Thursday, 12 November 2015

1711 Vivaldi & Albinoni

Up until now the music of Vivaldi had only been published in Venice. In 1711 he shot to international fame with opus 3 entitled ‘L'Estro Armonico’ meaning ‘Harmonic Inspiration’, his 3rd major collection and a vast improvement on my earlier Vivaldi selections. Published in Amsterdam and then in London and Paris these chirpy tunes were widely circulated across Western Europe and a massive influence on Vivaldi’s northern European contemporaries Handel, Bach and Telemann. This music was a sensation across Europe and a visit to Venice to hear it performed by the young lady orphans Vivaldi taught became a must for the well to do classes.

Along with Corelli’s opus 4, Vivaldi’s opus 3 was apparently the most popular set of instrumental music throughout the whole 18th Century. The best of the best of the opus 3 are the two allegros in A Minor from concerto no.6 of which you will probably be familiar. If you like the allegros from opus 3 (and how could you not?) then there is much more to come because almost all of my Vivaldi selections are allegro (which means quick) movements and all will have to measure up to this. 

As well as his opus 3 we have in 1711, insofar as my Greatest Hitstory is concerned, Vivaldi’s first departure from violin concertos and probably one of his very earliest compositions for oboe, the RV779 Sonata in C major. This is one of my favorite pieces by anyone of the whole decade. Ben Fatto Vivaldi!

The oboe is relatively new at this time and as with the violin, new improvements had been made to the instrument, making it more popular with composers. Telemann and Handel had already composed pieces for oboe (see my last posting) and were probably among the very first to do so but the instrument soon became more popular in Italy.

The other main composer in Venice at this time was the self proclaimed ‘dedicated Venetian amateur’ also known as Tomasso Albinoni.  Being from a wealthy background he did not need to rely on his music to make a living but this did not stop him from composing some very good music as we have already seen, or rather heard. First up from him for this decade are a couple of melodic violin sonatas (and yes I have gone for the ‘allegro’ movements again)

Vivaldi was not the only composer to find fame in this year. Handel moved to London in 1711 and had huge success with his opera ‘Rinaldo’ which was his break through work so to speak. A pity for me it is opera and not instrumental music!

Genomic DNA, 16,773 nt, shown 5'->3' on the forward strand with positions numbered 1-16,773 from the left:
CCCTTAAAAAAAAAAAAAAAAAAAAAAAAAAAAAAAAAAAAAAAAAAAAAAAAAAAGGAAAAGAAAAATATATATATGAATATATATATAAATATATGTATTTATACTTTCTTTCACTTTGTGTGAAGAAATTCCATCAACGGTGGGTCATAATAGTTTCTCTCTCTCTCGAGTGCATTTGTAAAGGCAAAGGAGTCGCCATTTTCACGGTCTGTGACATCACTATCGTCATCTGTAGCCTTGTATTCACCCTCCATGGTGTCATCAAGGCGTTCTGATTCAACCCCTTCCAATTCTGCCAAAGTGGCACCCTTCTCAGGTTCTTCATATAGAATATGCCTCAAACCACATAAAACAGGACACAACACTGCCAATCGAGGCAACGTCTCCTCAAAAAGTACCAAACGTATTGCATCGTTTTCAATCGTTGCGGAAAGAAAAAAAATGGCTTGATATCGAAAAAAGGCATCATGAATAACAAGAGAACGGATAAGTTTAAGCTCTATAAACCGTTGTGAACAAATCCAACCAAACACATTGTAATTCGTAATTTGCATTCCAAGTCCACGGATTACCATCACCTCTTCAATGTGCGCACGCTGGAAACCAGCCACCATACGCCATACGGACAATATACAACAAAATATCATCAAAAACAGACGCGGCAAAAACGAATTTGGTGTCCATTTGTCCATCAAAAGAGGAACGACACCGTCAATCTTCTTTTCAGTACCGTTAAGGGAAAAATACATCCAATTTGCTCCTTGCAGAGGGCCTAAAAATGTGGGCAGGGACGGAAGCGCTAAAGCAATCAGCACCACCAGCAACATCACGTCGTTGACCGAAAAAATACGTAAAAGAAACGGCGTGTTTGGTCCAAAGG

It must have been around this time that Corelli’s chamber orchestra came to London to play. Handel had been enjoying his new found position as leading London composer and possibly felt threatened by Corelli’s year long stay in the city. There had been a bit of history between Corelli and Handel. It may have been when the young Handel visited Rome in 1706 that Corelli and Handel first met. Corelli was having trouble playing one of Handel’s pieces and Handel snatched the violin off Corelli, who though not a virtuoso, was arguably the greatest violinist in Europe, to show him how the piece should have been played. Corelli would not rise to the insult and merely replied ‘my dear saxon, this is music in the French style, of which I have no knowledge’. 

Let me remind you that Corelli was extremely popular and highly acclaimed (remember he was the teacher of Vivaldi and all those other composers I mentioned in my 1680s posting) but his music was very orderly and slightly set in its way. It was a known fact that Corelli refused to compose or play on the violin any note higher than the D with his 4th finger stretching up to 3rd position.  

Well on Corelli’s trip to London, the younger Handel, envious of the London public’s admiration for Corelli played a mean trick, cheekily writing a sonata with a note at the end being just one note higher than the note Corelli had publicly declared would be the highest note he would ever play. Corelli, while performing was unaware and when he got to the offending note, immediately stopped playing, glared at a sniggering Handel and walked off stage, never speaking to Handel again! 

So here are the best tunes of the year.....




After studying Michelangelo’s designs for St Peters in Rome, Sir Christopher Wren did an excellent job, in completing St Paul’s in London which had the first triple dome in the world. Handel may have made his bread and butter from writing operas but his main hobby was playing the keyboard and he loved the organ at St Paul’s often playing for a delighted congregation after church services. They even had lock ins at the cathedral after hours to hear Handel play. In fact the whole area around St Paul’s was a hotspot for both amateur and professional musicians and the Queen Anne’s Tavern located in St Paul’s churchyard had a harpsichord where Handel also used to go along with the choristers from the cathedral and knock out a few tunes for his adoring and no doubt starstruck public.

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